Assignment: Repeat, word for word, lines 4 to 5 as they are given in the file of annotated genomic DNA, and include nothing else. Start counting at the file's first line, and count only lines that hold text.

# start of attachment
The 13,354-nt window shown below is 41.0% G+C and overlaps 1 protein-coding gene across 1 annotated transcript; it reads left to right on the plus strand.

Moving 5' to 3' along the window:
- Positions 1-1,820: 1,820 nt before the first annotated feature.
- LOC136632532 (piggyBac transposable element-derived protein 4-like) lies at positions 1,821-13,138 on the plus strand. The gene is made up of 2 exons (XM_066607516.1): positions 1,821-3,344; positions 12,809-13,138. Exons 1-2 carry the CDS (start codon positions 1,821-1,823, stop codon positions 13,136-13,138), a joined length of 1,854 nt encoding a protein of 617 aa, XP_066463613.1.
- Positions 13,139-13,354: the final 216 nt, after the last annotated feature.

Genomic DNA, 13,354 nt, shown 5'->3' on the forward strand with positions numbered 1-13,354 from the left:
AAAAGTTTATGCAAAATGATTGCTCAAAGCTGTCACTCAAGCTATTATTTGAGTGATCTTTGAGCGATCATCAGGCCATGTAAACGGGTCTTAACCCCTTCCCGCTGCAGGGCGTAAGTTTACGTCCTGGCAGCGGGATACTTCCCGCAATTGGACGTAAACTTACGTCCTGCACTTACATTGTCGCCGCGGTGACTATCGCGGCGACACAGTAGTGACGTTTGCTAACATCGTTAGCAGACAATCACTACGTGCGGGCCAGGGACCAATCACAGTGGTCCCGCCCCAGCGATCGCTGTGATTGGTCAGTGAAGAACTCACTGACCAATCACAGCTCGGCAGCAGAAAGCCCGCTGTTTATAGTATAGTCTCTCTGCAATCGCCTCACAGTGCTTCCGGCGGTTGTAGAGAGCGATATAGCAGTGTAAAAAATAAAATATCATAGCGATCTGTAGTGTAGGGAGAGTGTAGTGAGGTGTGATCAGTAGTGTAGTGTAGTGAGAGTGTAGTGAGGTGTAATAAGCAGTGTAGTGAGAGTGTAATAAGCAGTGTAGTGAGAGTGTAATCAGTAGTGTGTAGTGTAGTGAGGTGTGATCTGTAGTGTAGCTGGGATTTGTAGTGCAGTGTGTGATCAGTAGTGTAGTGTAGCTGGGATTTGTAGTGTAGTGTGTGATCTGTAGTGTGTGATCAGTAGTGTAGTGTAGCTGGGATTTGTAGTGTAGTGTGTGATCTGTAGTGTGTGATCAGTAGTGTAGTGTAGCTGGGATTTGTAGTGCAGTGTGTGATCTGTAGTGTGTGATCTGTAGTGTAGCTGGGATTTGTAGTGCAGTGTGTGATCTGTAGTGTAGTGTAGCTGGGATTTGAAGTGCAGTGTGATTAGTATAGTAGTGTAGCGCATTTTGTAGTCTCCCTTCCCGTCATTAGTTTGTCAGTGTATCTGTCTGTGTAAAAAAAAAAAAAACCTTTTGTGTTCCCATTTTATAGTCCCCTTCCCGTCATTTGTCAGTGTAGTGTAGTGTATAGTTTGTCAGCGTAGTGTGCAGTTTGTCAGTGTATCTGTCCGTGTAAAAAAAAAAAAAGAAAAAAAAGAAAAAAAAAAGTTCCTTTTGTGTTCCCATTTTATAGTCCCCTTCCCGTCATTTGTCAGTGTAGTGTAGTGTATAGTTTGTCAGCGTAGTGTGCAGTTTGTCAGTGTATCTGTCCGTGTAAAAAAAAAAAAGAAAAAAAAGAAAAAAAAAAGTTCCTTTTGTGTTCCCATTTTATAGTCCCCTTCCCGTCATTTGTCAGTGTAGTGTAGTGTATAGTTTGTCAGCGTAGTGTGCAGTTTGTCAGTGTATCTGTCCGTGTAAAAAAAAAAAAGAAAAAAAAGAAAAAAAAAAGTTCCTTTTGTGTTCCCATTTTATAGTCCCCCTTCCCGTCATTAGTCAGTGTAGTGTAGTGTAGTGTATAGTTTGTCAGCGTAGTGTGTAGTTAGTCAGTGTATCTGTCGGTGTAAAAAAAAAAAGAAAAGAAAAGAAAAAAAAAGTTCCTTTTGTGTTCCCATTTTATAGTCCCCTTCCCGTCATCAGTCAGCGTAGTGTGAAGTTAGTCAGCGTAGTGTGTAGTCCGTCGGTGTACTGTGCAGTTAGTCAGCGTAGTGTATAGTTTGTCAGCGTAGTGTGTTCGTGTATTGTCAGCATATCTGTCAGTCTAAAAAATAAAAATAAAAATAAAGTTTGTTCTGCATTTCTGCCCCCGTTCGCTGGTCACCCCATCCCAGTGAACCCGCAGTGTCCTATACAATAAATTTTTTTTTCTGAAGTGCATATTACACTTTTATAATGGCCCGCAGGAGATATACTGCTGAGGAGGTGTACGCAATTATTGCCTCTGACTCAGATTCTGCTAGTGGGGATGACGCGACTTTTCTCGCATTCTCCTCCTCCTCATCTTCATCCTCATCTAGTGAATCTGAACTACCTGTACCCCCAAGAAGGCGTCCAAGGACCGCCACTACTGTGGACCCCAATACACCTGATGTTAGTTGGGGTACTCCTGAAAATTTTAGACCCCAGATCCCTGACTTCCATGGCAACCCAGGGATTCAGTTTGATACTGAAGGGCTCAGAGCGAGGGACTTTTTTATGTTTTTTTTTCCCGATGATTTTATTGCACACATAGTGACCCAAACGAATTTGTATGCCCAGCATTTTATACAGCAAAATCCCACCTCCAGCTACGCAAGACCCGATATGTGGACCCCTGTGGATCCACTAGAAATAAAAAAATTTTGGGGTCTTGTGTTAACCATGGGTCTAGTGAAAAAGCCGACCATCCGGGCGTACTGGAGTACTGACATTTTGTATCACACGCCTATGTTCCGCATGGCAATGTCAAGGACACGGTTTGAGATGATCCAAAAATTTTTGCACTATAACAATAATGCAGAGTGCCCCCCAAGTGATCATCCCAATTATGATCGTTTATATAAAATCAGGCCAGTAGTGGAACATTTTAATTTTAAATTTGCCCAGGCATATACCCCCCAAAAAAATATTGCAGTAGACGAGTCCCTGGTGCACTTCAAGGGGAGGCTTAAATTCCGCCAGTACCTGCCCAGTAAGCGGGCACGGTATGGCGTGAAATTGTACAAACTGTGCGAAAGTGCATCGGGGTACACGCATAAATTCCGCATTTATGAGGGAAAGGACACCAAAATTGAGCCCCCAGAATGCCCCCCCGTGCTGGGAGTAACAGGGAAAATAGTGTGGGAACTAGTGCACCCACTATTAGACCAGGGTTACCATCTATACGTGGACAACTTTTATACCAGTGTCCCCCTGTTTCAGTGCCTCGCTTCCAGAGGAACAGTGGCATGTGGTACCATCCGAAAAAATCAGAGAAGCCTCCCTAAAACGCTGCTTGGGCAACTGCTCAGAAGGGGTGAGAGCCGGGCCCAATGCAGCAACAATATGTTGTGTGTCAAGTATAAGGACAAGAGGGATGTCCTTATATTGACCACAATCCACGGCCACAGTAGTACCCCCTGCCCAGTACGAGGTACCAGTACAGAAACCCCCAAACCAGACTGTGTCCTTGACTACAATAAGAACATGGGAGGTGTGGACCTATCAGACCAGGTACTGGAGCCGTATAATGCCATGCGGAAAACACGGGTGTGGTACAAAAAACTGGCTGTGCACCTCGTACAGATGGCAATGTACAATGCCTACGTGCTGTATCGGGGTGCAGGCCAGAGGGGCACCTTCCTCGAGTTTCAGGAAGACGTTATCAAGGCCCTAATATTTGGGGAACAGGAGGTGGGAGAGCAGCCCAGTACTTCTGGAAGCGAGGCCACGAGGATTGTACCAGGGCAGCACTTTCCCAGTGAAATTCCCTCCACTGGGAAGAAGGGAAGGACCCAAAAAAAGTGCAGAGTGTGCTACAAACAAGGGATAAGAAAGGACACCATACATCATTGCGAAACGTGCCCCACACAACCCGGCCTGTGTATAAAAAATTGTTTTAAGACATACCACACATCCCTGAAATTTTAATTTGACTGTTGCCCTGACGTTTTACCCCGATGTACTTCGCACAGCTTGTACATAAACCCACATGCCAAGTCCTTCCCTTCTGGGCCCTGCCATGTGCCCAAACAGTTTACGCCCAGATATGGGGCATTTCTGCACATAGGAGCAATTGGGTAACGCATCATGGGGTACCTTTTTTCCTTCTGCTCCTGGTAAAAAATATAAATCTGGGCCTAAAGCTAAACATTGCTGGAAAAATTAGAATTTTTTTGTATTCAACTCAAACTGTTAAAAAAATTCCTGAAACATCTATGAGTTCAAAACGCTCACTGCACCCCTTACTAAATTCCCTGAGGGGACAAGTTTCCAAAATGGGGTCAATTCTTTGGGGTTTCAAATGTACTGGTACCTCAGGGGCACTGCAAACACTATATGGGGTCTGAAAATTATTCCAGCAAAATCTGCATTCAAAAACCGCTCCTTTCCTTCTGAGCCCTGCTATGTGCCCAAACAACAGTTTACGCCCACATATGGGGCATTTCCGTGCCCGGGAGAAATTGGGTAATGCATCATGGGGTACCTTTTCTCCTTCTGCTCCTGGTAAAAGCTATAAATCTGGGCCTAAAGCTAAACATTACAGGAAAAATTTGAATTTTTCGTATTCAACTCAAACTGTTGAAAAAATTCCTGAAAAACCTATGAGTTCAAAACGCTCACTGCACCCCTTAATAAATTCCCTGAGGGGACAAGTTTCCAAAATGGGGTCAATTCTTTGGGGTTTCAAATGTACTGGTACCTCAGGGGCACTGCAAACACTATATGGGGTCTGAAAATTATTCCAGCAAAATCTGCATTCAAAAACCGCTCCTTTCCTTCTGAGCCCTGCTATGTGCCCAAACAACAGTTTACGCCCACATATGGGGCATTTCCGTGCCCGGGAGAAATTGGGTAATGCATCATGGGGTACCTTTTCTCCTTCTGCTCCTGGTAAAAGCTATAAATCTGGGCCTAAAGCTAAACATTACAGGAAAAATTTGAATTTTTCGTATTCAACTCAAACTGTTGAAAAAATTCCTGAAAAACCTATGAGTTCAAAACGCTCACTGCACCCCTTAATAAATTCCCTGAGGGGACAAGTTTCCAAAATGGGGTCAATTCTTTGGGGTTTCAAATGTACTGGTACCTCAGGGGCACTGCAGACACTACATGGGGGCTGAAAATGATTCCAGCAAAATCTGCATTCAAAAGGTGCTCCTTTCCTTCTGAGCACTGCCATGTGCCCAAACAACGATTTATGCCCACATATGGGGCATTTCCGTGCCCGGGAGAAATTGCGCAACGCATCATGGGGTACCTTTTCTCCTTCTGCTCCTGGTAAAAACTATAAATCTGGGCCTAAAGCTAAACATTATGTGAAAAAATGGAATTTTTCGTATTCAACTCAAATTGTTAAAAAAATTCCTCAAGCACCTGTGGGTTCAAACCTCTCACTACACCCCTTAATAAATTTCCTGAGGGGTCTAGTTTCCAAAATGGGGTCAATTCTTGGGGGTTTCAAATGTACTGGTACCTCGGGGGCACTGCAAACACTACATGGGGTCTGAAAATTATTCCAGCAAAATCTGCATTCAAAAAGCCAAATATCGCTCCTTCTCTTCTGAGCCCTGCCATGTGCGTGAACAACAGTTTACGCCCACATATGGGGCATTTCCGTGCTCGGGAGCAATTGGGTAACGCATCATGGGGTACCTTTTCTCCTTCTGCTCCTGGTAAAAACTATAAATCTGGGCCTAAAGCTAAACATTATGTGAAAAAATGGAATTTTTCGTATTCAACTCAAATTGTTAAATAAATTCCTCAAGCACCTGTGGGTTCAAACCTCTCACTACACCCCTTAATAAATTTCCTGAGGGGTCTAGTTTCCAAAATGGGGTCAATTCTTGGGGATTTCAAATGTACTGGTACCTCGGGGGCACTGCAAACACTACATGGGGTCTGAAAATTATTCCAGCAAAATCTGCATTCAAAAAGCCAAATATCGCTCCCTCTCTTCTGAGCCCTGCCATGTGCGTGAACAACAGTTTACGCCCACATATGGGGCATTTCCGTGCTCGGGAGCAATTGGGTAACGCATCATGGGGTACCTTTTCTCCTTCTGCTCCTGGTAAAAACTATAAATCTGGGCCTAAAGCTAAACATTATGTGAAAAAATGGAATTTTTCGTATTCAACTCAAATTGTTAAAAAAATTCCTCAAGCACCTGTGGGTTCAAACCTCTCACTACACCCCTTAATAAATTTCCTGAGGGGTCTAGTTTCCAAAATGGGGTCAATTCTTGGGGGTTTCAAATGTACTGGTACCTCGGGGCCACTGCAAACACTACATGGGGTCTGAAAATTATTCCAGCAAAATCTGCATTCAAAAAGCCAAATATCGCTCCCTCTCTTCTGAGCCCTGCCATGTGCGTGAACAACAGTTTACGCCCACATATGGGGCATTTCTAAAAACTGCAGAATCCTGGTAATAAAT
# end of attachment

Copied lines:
- LOC136632532 (piggyBac transposable element-derived protein 4-like) lies at positions 1,821-13,138 on the plus strand. The gene is made up of 2 exons (XM_066607516.1): positions 1,821-3,344; positions 12,809-13,138. Exons 1-2 carry the CDS (start codon positions 1,821-1,823, stop codon positions 13,136-13,138), a joined length of 1,854 nt encoding a protein of 617 aa, XP_066463613.1.
- Positions 13,139-13,354: the final 216 nt, after the last annotated feature.